GSA Annual Meeting in Denver, Colorado, USA - 2016

Paper No. 147-3
Presentation Time: 9:00 AM-6:30 PM


DUNN, Richard K., Department of Earth and Environmental Sciences, Norwich University, Northfield, VT 05663, AVNAIM-KATAV, Simona, UCLA Institute of the Environment and Sustainability (IoES) and the Department of Geography, University of California, Los Angeles, Los Angeles, CA 90095, PINCUS, Jessie, Mnemotrix Israel, Ltd., Even Yehuda, Israel, BURKE, Aaron, Near Eastern Languages & Cultures Dept., University of California, Los Angeles, Los Angeles, CA 90095 and WACHSMANN, Shelley, Nautical Archaeology Program, Texas A&M University, College Station, TX 77843,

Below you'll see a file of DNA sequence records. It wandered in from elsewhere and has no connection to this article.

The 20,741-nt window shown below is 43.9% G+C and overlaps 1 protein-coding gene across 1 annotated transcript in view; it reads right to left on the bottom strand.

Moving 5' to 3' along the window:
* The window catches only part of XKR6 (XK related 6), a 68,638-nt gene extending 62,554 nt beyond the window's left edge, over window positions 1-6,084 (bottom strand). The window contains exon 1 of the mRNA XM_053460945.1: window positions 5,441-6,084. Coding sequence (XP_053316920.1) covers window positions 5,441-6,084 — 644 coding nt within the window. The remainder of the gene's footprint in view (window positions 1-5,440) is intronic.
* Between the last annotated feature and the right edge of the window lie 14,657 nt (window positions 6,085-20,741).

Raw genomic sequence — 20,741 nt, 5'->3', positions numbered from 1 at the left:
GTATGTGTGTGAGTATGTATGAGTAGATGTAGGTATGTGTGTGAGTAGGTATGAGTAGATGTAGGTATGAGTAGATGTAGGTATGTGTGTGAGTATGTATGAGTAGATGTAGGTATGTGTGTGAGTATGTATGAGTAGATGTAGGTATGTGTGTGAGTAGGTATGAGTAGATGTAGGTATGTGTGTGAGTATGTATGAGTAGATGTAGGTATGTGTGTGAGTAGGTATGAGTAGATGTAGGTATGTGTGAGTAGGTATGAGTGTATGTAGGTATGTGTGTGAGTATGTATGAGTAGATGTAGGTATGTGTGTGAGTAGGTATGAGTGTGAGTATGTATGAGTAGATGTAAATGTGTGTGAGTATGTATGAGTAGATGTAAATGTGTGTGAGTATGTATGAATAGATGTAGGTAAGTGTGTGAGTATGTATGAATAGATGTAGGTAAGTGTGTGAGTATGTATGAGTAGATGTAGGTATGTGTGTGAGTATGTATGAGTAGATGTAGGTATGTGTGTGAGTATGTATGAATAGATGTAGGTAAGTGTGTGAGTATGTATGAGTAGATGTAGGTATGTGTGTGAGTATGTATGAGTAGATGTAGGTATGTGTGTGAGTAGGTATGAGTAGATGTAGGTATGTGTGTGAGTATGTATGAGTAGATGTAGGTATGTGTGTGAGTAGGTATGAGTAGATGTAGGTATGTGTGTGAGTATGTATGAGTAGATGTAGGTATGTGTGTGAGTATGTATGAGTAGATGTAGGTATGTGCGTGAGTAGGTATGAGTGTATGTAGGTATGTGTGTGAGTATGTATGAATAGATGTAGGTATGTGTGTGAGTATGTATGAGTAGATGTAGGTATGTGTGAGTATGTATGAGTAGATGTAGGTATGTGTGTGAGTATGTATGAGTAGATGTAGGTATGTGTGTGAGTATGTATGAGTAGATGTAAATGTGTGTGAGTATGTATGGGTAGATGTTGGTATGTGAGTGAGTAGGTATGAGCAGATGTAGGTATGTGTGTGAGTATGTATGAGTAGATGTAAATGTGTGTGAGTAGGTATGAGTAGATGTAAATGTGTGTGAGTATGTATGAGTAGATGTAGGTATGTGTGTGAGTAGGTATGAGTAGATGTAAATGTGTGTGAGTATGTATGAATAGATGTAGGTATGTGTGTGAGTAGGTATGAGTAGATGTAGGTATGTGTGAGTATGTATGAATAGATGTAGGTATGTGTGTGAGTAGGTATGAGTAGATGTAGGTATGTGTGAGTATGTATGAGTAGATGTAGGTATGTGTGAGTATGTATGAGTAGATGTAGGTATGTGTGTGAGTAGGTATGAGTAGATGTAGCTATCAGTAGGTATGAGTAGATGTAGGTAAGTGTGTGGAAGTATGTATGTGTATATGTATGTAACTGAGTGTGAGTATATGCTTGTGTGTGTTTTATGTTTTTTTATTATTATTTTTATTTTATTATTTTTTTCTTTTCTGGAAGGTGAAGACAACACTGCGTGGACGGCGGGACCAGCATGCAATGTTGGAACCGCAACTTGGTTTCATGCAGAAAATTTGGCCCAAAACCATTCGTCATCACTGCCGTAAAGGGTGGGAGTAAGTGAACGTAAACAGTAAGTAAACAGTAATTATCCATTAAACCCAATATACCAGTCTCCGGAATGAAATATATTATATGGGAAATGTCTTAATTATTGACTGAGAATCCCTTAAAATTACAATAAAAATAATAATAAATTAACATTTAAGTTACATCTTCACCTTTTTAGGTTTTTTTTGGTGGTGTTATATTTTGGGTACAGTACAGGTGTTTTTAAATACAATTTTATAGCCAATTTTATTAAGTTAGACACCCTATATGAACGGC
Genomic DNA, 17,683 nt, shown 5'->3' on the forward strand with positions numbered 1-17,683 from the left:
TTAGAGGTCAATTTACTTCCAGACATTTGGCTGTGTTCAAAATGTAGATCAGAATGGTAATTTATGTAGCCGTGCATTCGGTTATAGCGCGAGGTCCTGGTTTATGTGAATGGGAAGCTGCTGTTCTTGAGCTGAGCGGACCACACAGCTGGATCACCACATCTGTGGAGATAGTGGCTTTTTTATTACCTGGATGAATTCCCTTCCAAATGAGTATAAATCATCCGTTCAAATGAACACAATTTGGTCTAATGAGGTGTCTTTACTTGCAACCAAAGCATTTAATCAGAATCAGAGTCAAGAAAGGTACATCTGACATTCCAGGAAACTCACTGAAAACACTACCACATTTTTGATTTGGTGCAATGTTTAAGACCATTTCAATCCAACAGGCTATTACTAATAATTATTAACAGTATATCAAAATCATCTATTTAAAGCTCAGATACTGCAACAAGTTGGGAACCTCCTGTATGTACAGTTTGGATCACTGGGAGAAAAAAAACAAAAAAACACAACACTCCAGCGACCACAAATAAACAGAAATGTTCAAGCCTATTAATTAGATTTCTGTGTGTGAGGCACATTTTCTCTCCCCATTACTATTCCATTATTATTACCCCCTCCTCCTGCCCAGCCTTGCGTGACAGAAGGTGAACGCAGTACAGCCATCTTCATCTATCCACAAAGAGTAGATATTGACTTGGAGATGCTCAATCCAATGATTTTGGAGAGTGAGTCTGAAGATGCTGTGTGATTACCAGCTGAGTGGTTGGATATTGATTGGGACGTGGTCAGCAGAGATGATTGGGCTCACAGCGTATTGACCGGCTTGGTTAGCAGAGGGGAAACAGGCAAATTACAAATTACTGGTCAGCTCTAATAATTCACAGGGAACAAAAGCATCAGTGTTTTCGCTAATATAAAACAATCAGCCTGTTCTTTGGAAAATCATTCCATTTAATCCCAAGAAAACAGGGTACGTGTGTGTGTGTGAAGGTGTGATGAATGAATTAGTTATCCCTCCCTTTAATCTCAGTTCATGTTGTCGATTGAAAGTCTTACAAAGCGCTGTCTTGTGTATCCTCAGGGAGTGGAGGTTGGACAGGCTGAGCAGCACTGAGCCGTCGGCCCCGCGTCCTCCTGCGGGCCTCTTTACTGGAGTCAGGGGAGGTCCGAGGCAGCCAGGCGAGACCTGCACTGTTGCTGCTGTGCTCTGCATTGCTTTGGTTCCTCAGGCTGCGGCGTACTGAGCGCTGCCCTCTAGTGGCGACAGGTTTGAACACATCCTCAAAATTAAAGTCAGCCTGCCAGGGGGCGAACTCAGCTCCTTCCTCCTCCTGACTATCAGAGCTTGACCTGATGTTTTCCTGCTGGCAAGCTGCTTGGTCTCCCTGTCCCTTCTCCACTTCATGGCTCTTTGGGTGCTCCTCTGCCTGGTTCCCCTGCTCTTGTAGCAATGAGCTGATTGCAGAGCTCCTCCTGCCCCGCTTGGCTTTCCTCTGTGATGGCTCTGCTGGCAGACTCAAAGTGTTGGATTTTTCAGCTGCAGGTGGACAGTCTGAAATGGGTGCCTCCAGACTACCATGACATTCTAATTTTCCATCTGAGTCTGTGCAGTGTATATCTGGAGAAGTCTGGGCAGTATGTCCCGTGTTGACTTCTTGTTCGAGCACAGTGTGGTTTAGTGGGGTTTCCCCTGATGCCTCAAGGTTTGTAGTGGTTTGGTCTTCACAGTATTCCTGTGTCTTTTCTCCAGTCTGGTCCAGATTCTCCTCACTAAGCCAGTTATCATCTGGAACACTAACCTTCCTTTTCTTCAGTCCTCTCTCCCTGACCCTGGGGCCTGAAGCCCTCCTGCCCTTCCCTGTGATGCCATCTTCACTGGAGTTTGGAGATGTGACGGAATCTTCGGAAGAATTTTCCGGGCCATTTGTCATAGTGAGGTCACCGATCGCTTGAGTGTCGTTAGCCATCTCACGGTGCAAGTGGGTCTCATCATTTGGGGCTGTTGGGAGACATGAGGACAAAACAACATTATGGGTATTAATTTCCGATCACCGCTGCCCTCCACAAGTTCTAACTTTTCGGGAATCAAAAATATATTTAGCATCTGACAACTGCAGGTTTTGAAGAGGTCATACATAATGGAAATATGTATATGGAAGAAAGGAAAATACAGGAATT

To test whether a lowland east of ancient Jaffa, Tel Aviv, was a coastal embayment and possible harbor of antiquity, we collected eight Geoprobe cores from Groningen Park, ~800 meters east of the citadel. Biblical accounts suggest an active Iron Age harbor at Jaffa, noting shipments from Hiram to Solomon. However, the modern harbor is small, exposed and famously dangerous, and limited archaeological work indicates a Roman origin. Groningen Park is historically documented as a 19th C. freshwater wetland, and it is the lowest topographical feature in the area. For these reasons, the study site seemed the most logical location for a buried harbor of Solomon. GPR confirmed thick artificial fill across the entire park but was otherwise unable to penetrate the fine-grained section. Stratigraphic units, obtained from cores and dated with RC14 and OSL, include two thick Pleistocene mature sands with well-developed paleosols. A transgressive surface rises from -2 m to +4 m relative msl. Above this, middle-late Holocene deposits are thin, organic-bearing clays. Brackish conditions in the western part of the study area are indicated by our micropaleontological data, and we tentatively interpret this as the head of a small micro-tidal estuary with restricted circulation due to bar development at the coast; however, spring-fed brackish wetlands are known from the coastal plain. Freshwater conditions otherwise dominated the area, with a late Holocene succession to freshwater wetlands across the entire site. Holocene deposits mostly lie above present sea level and, assuming tectonic stability, there is little accommodation for harboring or anchorage. Our analysis suggests that more open conditions may have existed to the west, and a Tel Aviv metropolitan borehole 300 meters west encountered thick clay that likely correlates to the upper portion of our cores, indicating a quiet open water body, but paleoenvironmental data and dates are lacking. In conclusion, we did not definitively discover the ancient “Solomonic” harbor. It may lie to the west, nearer the citadel. Unlike many coastal settings of the Mediterranean, in which topography and overall setting reveal the likelihood of a buried anchorage, this location, which appears fruitful at the surface, proved otherwise and the location of Solomon’s harbor remains elusive.